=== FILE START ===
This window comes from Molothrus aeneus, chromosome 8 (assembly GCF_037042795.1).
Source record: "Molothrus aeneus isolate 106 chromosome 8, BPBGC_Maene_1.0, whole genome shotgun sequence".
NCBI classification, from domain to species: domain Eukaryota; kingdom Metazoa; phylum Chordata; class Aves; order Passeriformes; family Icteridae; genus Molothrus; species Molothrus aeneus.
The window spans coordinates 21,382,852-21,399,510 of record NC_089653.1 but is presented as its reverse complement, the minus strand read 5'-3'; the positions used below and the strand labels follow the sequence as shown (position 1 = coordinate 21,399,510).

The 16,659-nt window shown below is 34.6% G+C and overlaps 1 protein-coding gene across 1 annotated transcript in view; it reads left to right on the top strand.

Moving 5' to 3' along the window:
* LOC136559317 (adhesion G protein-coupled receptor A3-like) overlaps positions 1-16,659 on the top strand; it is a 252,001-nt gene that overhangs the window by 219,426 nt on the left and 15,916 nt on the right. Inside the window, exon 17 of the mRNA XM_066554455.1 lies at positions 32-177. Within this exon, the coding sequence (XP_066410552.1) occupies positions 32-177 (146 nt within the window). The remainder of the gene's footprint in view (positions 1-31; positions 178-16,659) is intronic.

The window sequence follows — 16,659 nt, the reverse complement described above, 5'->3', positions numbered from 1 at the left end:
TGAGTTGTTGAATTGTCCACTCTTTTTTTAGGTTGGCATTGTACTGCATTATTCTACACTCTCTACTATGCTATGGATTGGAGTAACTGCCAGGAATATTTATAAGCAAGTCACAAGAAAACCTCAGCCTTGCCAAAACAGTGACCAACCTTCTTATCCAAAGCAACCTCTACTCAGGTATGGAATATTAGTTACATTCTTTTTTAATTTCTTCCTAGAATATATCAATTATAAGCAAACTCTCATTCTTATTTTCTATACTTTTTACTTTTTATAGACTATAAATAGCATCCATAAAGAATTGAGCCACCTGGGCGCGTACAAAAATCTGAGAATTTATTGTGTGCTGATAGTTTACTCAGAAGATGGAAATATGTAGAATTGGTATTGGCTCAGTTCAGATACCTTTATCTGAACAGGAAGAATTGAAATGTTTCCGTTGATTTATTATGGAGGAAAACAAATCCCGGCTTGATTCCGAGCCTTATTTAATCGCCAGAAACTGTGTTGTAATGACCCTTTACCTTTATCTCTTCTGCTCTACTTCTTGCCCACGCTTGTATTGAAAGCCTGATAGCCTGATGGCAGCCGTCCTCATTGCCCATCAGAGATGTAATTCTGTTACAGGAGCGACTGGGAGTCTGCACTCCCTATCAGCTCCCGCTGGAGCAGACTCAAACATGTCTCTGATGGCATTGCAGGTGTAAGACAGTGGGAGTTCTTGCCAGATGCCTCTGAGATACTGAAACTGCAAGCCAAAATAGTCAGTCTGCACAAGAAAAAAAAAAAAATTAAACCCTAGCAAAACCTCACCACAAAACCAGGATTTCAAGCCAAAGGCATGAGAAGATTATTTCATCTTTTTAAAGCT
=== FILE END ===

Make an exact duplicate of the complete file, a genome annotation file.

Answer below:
This window comes from Molothrus aeneus, chromosome 8 (assembly GCF_037042795.1).
Source record: "Molothrus aeneus isolate 106 chromosome 8, BPBGC_Maene_1.0, whole genome shotgun sequence".
NCBI classification, from domain to species: domain Eukaryota; kingdom Metazoa; phylum Chordata; class Aves; order Passeriformes; family Icteridae; genus Molothrus; species Molothrus aeneus.
The window spans coordinates 21,382,852-21,399,510 of record NC_089653.1 but is presented as its reverse complement, the minus strand read 5'-3'; the positions used below and the strand labels follow the sequence as shown (position 1 = coordinate 21,399,510).

The 16,659-nt window shown below is 34.6% G+C and overlaps 1 protein-coding gene across 1 annotated transcript in view; it reads left to right on the top strand.

Moving 5' to 3' along the window:
* LOC136559317 (adhesion G protein-coupled receptor A3-like) overlaps positions 1-16,659 on the top strand; it is a 252,001-nt gene that overhangs the window by 219,426 nt on the left and 15,916 nt on the right. Inside the window, exon 17 of the mRNA XM_066554455.1 lies at positions 32-177. Within this exon, the coding sequence (XP_066410552.1) occupies positions 32-177 (146 nt within the window). The remainder of the gene's footprint in view (positions 1-31; positions 178-16,659) is intronic.

The window sequence follows — 16,659 nt, the reverse complement described above, 5'->3', positions numbered from 1 at the left end:
TGAGTTGTTGAATTGTCCACTCTTTTTTTAGGTTGGCATTGTACTGCATTATTCTACACTCTCTACTATGCTATGGATTGGAGTAACTGCCAGGAATATTTATAAGCAAGTCACAAGAAAACCTCAGCCTTGCCAAAACAGTGACCAACCTTCTTATCCAAAGCAACCTCTACTCAGGTATGGAATATTAGTTACATTCTTTTTTAATTTCTTCCTAGAATATATCAATTATAAGCAAACTCTCATTCTTATTTTCTATACTTTTTACTTTTTATAGACTATAAATAGCATCCATAAAGAATTGAGCCACCTGGGCGCGTACAAAAATCTGAGAATTTATTGTGTGCTGATAGTTTACTCAGAAGATGGAAATATGTAGAATTGGTATTGGCTCAGTTCAGATACCTTTATCTGAACAGGAAGAATTGAAATGTTTCCGTTGATTTATTATGGAGGAAAACAAATCCCGGCTTGATTCCGAGCCTTATTTAATCGCCAGAAACTGTGTTGTAATGACCCTTTACCTTTATCTCTTCTGCTCTACTTCTTGCCCACGCTTGTATTGAAAGCCTGATAGCCTGATGGCAGCCGTCCTCATTGCCCATCAGAGATGTAATTCTGTTACAGGAGCGACTGGGAGTCTGCACTCCCTATCAGCTCCCGCTGGAGCAGACTCAAACATGTCTCTGATGGCATTGCAGGTGTAAGACAGTGGGAGTTCTTGCCAGATGCCTCTGAGATACTGAAACTGCAAGCCAAAATAGTCAGTCTGCACAAGAAAAAAAAAAAAATTAAACCCTAGCAAAACCTCACCACAAAACCAGGATTTCAAGCCAAAGGCATGAGAAGATTATTTCATCTTTTTAAAGCT